During my semester break in June 2019, I did an Aurora internship as part of the Aurora Internship Program at the First Peoples Health Unit (FPHU) at Griffith University Gold Coast. FPHU is a research unit which focuses on research and providing support for First Peoples students undertaken health programs at Griffith University. It was a very valuable experience in which I had the opportunity to learn about Indigenous health and education directly from a group of passionate people at FPHU.
Prior to arriving at the FPHU office, I was required to take the compulsory First Peoples Health Initiative E-Learning, a one-hour online course for beginners to understand further about Indigenous First Peoples Health (available at FPHU website). The course presents historical and cultural information of Indigenous communities in Australia and its implication in the delivery of culturally safe healthcare programs. This was something that I had very limited knowledge of previously, thus I found the online course to be very useful.
For my main task, I was trusted to draft a plan for a targeted mentoring program for First Peoples health students at Griffith University. It was a big and daunting task, but I was glad to be given the opportunity and FPHU staff were very supportive. My work mainly involved reviewing survey data, literatures, government documents, and university reports with focus on Indigenous students’ participation and experiences in tertiary education. I compiled data on the enrolment, retention, and completion of Indigenous students, and used them to develop programs to improve the persisting academic and career development challenges. I also summarized Australian governments and universities’ strategies on improving Indigenous students’ performance. Furthermore, I also examined existing mentoring programs and their positive impacts in order to set realistic goals, targets, and strategies, and to evaluate if any of the program models can adopted by FPHU.
I was also very glad that my internship period coincided with the NAIDOC Week 2019 celebration. FPHU participated at the NAIDOC events at Griffith University and Gold Coast University Hospital where I had exciting experience interacting with visitors and introduced FPHU works. I also visited NAIDOC celebration organized by a community in Mudgeeraba, 20-minute drive from Griffith University. Involvement in the NAIDOC week events gave me opportunity to learn more about Aboriginal and Torres Strait Islanders people, culture, and language. FPHU also arranged a heritage walk in Burleigh Head National guided by Jellurgal Aboriginal Cultural Centre, where I got to learned about the history of Gold Coast's Aboriginal community.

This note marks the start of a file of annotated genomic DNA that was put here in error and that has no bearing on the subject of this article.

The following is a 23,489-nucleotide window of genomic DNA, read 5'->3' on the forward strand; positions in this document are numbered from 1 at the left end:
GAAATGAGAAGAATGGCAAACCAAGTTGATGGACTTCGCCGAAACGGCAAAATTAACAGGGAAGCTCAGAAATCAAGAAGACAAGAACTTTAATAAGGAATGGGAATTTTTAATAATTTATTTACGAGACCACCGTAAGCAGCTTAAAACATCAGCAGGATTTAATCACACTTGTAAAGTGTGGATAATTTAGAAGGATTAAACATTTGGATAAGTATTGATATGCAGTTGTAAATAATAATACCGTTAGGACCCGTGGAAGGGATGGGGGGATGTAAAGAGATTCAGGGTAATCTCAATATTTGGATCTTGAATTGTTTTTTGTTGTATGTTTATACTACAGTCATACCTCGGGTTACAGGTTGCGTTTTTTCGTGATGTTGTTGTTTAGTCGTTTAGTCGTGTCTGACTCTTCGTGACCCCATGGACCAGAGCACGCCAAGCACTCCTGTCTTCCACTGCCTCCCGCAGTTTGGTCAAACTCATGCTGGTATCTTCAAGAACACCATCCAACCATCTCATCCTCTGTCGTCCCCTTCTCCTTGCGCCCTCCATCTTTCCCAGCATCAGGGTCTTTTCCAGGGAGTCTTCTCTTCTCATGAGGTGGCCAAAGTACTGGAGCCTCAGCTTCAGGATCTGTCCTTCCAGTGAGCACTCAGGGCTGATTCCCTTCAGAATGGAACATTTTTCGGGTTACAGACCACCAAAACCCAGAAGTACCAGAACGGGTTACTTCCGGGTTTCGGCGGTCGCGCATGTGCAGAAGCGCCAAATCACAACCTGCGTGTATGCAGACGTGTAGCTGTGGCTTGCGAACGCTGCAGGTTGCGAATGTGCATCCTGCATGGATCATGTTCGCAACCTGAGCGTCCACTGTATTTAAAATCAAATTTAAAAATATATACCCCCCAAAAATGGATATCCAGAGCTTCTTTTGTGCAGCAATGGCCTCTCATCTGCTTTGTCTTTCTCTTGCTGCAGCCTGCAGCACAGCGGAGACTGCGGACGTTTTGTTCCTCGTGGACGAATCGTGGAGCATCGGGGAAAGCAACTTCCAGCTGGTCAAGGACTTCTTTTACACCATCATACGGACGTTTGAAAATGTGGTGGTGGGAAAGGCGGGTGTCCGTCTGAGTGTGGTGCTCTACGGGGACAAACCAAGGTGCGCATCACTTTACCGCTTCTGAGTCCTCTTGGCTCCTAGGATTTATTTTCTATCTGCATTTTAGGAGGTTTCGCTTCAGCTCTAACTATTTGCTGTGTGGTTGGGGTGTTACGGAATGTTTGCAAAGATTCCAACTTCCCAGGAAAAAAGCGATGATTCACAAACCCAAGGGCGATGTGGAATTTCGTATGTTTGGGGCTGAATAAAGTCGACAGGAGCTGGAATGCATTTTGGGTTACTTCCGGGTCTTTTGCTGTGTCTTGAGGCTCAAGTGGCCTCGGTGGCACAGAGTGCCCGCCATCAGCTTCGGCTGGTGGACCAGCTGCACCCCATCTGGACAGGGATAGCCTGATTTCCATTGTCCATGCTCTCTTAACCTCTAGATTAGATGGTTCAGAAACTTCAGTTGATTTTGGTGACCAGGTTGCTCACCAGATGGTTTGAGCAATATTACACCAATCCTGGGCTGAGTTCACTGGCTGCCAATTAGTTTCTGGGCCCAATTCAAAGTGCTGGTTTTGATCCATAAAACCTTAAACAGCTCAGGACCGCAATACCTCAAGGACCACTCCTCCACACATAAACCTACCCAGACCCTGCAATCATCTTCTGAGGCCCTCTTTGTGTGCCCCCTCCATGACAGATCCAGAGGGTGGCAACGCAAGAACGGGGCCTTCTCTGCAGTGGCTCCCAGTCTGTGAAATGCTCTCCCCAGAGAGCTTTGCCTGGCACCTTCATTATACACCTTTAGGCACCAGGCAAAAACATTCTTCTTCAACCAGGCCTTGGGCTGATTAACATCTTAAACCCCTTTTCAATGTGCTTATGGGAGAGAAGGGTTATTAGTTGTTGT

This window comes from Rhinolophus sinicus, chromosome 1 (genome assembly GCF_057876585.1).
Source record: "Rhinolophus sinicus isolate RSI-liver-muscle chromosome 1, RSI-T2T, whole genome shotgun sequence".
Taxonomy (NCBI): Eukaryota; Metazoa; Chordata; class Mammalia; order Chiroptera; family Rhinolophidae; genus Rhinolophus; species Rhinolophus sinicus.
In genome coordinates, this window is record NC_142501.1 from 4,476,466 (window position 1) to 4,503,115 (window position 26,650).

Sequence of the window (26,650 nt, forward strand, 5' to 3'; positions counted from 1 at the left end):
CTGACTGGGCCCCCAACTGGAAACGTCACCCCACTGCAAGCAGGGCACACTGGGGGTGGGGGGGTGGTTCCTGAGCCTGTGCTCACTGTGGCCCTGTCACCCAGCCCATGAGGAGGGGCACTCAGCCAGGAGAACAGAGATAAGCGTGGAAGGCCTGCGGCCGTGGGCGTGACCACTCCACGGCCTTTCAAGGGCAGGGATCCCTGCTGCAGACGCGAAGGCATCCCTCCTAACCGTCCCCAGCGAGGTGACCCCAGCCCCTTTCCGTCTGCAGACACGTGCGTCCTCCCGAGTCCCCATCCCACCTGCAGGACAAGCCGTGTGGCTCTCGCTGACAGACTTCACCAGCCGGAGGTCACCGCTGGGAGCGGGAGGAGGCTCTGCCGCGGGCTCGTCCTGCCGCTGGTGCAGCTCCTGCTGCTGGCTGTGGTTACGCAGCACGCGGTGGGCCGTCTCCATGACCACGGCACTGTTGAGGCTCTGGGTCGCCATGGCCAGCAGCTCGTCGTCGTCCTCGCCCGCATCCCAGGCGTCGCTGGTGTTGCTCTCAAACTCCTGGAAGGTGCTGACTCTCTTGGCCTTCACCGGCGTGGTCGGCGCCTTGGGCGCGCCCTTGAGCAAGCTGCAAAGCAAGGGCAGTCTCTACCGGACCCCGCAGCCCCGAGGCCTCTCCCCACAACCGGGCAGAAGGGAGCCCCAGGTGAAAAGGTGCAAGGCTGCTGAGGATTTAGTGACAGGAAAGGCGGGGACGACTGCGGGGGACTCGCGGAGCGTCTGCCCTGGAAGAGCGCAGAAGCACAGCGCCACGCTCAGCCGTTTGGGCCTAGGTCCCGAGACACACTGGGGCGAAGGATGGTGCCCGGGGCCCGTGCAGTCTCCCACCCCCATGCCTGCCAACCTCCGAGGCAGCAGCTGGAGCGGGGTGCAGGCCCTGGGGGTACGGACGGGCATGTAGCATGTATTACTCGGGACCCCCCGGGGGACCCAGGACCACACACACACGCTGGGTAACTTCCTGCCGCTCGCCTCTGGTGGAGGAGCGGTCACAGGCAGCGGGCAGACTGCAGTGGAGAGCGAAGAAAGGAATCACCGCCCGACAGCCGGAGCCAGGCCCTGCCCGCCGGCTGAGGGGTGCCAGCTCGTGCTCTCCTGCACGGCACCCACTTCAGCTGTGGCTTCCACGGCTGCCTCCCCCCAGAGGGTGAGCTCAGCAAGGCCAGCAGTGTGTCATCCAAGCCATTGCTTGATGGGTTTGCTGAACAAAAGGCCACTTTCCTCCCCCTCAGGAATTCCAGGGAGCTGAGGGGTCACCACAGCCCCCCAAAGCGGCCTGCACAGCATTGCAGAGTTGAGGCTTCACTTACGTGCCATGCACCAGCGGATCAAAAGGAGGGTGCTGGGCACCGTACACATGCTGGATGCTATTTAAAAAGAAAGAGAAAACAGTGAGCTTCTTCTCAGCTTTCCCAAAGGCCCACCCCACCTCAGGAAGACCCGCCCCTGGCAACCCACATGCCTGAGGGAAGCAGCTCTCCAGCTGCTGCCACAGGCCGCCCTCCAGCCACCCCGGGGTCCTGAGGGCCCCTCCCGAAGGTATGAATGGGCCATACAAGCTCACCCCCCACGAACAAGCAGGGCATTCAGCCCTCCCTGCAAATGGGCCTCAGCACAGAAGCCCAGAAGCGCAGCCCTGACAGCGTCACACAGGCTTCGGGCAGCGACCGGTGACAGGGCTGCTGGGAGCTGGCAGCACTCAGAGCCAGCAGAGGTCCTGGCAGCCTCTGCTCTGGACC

I am particularly grateful for the opportunity to engage in many interesting conversations about Indigenous history, culture, language, and also social issues. Most of the time, the discussions happened casually. I am happy that people at FPHU, who mostly are Indigenous, provided me with a safe space to ask questions, confirm misconceptions, and challenge stereotypes. As an international student from Indonesia, the information I gained during my internship was very valuable. In certain aspects, I could relate and reflect on the diversity, cultural importance, and also challenges faced by the Indigenous communities here with situations faced by many communities in my home country as well. I learned how to utilize data and research to inform the development of targeted programs. I hope to bring back the knowledge that I have gained during my four weeks at FPHU. Doing the internship together with another fellow Aurora intern, Lia, also gave me a chance to learn more about Australia. Originally coming from different countries and now living in two different cities within Australia, we got to exchange stories and experience. We worked closely on our tasks at FPHU and had many productive discussions around social work and public health. This internship has also allowed me to connect with people who are passionate about work in Indigenous sector.
FPHU is also located at the Griffith University Gold Coast, close to many beautiful beaches and they are easy to reach by using the public transports. Thus, it was a bonus to travel around and explore the many beautiful places in southern Queensland. No doubt, I enjoyed my stay in the sunny Gold Coast (yes, it’s pretty warm during the winter too!).
I thank Aurora for the opportunity to do an internship in Indigenous sector, and for FPHU for the being a great host and for the wonderful experience!